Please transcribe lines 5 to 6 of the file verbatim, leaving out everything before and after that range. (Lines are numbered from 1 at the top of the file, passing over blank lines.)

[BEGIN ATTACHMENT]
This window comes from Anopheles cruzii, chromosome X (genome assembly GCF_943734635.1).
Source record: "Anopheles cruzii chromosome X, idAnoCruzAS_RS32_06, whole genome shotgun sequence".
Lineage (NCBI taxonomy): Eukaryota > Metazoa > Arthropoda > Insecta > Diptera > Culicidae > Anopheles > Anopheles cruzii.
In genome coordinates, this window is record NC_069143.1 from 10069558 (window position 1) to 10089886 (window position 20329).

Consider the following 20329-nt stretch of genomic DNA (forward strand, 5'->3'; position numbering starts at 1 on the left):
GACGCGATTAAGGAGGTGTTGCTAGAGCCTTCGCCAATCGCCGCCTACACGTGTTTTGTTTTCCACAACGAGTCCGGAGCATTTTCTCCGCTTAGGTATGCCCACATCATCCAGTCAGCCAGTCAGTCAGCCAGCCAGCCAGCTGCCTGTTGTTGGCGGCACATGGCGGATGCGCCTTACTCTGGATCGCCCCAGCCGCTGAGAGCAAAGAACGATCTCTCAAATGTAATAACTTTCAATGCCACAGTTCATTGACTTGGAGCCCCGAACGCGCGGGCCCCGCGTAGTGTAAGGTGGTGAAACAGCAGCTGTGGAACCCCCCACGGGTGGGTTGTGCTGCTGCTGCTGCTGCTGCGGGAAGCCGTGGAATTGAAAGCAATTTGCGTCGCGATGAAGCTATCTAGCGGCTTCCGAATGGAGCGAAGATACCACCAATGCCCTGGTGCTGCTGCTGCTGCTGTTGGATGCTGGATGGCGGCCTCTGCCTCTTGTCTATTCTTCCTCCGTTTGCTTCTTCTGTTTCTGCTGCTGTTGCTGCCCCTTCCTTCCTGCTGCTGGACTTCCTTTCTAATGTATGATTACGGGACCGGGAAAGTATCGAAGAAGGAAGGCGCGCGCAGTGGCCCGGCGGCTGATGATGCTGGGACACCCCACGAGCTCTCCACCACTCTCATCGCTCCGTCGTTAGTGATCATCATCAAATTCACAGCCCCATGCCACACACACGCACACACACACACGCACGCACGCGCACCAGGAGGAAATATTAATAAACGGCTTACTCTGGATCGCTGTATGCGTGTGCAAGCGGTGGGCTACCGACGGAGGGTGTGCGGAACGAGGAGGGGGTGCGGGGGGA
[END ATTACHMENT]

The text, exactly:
Consider the following 20329-nt stretch of genomic DNA (forward strand, 5'->3'; position numbering starts at 1 on the left):
GACGCGATTAAGGAGGTGTTGCTAGAGCCTTCGCCAATCGCCGCCTACACGTGTTTTGTTTTCCACAACGAGTCCGGAGCATTTTCTCCGCTTAGGTATGCCCACATCATCCAGTCAGCCAGTCAGTCAGCCAGCCAGCCAGCTGCCTGTTGTTGGCGGCACATGGCGGATGCGCCTTACTCTGGATCGCCCCAGCCGCTGAGAGCAAAGAACGATCTCTCAAATGTAATAACTTTCAATGCCACAGTTCATTGACTTGGAGCCCCGAACGCGCGGGCCCCGCGTAGTGTAAGGTGGTGAAACAGCAGCTGTGGAACCCCCCACGGGTGGGTTGTGCTGCTGCTGCTGCTGCTGCGGGAAGCCGTGGAATTGAAAGCAATTTGCGTCGCGATGAAGCTATCTAGCGGCTTCCGAATGGAGCGAAGATACCACCAATGCCCTGGTGCTGCTGCTGCTGCTGTTGGATGCTGGATGGCGGCCTCTGCCTCTTGTCTATTCTTCCTCCGTTTGCTTCTTCTGTTTCTGCTGCTGTTGCTGCCCCTTCCTTCCTGCTGCTGGACTTCCTTTCTAATGTATGATTACGGGACCGGGAAAGTATCGAAGAAGGAAGGCGCGCGCAGTGGCCCGGCGGCTGATGATGCTGGGACACCCCACGAGCTCTCCACCACTCTCATCGCTCCGTCGTTAGTGATCATCATCAAATTCACAGCCCCATGCCACACACACGCACACACACACACGCACGCACGCGCACCAGGAGGAAATATTAATAAACGGCTTACTCTGGATCGCTGTATGCGTGTGCAAGCGGTGGGCTACCGACGGAGGGTGTGCGGAACGAGGAGGGGGTGCGGGGGGA